When History Seemingly Repeats Itself

IN 1983-84, REEFS THROUGHOUT THE CARIBBEAN, FLORIDA, AND BERMUDA experienced one of the greatest mass mortalities of a marine species ever recorded when an unknown waterborne pathogen killed more than 98 percent of the Diadema sea urchin population.1 In February of this year, divers in St. Thomas noticed many of the Diadema were suddenly no […]

Diving the Clotilda

IN 1807 THE U.S. PASSED A LAW prohibiting the importation of human beings with the intent to enslave them. Acting on a bet 53 years later, a wealthy Alabama businessman named Timothy Meaher tried to import captives from Whydah, Dahomey (present-day Benin). He hired Captain William Foster to pull off the illicit deed. On July […]

See Shell App and the Illegal Tortoiseshell Trade

BEAUTIFUL NECKLACES, BRACELETS, EARRINGS, and other items with elaborate brown and amber patterns adorn the shelves of shops and tourist markets worldwide. They might seem like the perfect souvenirs of your latest dive trip. These items, often called tortoiseshell, may be made from the colorful plates, called scutes, covering the shells of hawksbill sea turtles […]

DAN Dispatch: DAN Research Update

AS DIVERS JUMP INTO ANOTHER BUSY DIVE SEASON, DAN Research is also gearing up to advance our understanding of dive science and medicine. Here is a quick introduction to two flagship studies and information on how you can contribute to diving research and safety. Bubbles forming in the body after a dive can cause decompression […]

Preserving History: Leslie Leaney

LESLIE LEANEY IS RENOWNED for his dive history research and preservation. He has done this work through organizations such as the Cayman Islands’ International Scuba Diving Hall of Fame (where he has been the executive director for nearly 20 years), the Commercial Diving Hall of Fame, the Academy of Underwater Arts and Sciences, the Santa […]

Not in Denial

HAVING DONE THOUSANDS OF DIVES since I started in 1964, primarily off the coast of North Carolina, the shipwrecks and dive profiles there are familiar. Overall conditions couldn’t have been much better on this particular day — calm, clear seas with barely a current. We planned on two reverse profile decompression dives at an offshore […]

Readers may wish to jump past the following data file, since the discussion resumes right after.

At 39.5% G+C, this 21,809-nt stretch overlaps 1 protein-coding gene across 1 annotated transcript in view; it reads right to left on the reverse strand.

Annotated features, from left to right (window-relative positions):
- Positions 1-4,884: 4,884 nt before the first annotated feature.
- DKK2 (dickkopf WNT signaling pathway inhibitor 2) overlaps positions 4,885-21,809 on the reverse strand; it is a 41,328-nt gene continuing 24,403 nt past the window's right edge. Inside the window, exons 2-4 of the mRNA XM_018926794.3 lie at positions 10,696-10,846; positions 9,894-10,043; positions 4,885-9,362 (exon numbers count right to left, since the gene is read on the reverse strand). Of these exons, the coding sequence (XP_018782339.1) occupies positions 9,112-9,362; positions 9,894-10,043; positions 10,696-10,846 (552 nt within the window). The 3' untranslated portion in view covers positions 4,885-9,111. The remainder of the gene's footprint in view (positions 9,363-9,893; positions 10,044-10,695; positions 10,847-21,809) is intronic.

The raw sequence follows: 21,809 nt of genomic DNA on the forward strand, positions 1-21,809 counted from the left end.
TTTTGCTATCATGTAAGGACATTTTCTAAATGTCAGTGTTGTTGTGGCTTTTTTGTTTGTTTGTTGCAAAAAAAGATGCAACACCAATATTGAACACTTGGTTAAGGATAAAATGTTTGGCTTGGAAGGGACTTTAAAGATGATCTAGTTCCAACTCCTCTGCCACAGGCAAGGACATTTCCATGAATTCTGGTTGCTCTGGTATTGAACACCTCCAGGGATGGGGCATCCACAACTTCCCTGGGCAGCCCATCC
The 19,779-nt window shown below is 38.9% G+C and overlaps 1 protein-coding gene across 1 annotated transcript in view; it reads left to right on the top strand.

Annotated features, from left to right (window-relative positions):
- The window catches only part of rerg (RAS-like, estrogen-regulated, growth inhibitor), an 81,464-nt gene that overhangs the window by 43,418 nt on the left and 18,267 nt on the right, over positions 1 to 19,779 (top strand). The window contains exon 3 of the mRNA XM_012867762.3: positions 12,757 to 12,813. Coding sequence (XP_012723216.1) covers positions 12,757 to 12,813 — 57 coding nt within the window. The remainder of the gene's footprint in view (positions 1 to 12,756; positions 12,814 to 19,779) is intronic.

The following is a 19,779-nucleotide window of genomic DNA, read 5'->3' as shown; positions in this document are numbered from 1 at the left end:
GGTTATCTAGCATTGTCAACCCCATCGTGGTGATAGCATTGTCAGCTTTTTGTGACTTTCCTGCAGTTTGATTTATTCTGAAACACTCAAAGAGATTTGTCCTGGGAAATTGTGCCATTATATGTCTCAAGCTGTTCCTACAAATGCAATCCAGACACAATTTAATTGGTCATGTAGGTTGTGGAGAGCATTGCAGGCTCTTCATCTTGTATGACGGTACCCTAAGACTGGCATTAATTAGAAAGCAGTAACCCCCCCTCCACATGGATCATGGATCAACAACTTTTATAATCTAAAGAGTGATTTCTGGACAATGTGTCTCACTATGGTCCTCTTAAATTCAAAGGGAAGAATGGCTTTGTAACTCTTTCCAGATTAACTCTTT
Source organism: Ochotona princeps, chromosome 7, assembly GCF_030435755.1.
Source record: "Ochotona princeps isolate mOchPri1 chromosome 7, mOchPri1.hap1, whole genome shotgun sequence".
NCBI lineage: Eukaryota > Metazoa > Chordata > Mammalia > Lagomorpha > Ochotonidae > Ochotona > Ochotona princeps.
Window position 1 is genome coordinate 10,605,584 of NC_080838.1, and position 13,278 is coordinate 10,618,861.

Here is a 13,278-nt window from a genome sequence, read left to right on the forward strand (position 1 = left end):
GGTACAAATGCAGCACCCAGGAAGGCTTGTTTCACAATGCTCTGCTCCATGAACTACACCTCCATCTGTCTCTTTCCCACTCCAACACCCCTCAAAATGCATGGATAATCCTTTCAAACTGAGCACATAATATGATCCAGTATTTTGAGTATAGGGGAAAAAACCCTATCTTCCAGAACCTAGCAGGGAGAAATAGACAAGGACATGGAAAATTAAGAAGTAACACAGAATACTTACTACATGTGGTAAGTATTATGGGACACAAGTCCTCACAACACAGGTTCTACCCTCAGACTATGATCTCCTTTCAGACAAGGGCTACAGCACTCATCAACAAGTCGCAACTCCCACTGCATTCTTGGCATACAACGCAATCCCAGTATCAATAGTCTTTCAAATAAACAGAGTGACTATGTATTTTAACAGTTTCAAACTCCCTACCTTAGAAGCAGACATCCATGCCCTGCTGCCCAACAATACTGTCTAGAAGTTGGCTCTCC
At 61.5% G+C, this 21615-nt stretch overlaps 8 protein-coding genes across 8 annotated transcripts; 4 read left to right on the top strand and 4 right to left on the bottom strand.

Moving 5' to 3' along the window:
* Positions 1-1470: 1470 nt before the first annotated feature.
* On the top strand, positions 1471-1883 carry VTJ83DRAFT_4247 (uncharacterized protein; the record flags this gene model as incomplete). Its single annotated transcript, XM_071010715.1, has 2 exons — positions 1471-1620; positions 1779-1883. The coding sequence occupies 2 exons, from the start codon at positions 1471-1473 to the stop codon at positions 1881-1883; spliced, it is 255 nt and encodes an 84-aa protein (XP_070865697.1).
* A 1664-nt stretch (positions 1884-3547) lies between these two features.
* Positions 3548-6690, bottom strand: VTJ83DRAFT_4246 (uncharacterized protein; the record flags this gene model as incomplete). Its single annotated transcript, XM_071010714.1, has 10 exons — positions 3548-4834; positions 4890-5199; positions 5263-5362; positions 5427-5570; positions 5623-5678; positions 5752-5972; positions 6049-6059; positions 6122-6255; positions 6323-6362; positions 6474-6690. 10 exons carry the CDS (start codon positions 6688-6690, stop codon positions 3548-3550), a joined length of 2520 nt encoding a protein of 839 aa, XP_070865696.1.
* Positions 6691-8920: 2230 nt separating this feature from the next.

Freediving: Seeking and Finding Our Limits

WHEN YOU GROW UP IN THE FLORIDA KEYS, the Atlantic Ocean is your backyard and the Gulf of Mexico is the front — or as the locals say, the ocean and the bay. Fins are your enclosed footwear, and your mask and snorkel dangle from your elbow after school or on weekends. You never know […]

Diving After Brain Surgery

I RECENTLY UNDERWENT BRAIN SURGERY. The surgery was successful, but now part of my skull has been replaced with mesh. My neurosurgeon is brilliant but does not know how the surgery may affect my diving. Am I still able to dive? Should I limit myself to a certain depth, or should I only snorkel? While […]

Saba

I SUSPECT THAT MY LOVE FOR SABA was set in motion the first time my father threaded King Kong onto our home projector. It was the original black-and-white film from 1933 — and if you’ve never viewed it, you should. I watched, enthralled, from my comfy beanbag chair as a ship carrying a film crew motored through […]

Sherri Ferguson

SHERRI FERGUSON, MSC, IS THE LAB MANAGER at Simon Fraser University’s hyperbaric chamber, located at an altitude of 1,200 feet on Burnaby Mountain in the outskirts of Vancouver, Canada. She is a scientist working in aerospace and dive research, an experienced recreational, technical, and commercial diver, and a mother. How did you get into diving? […]

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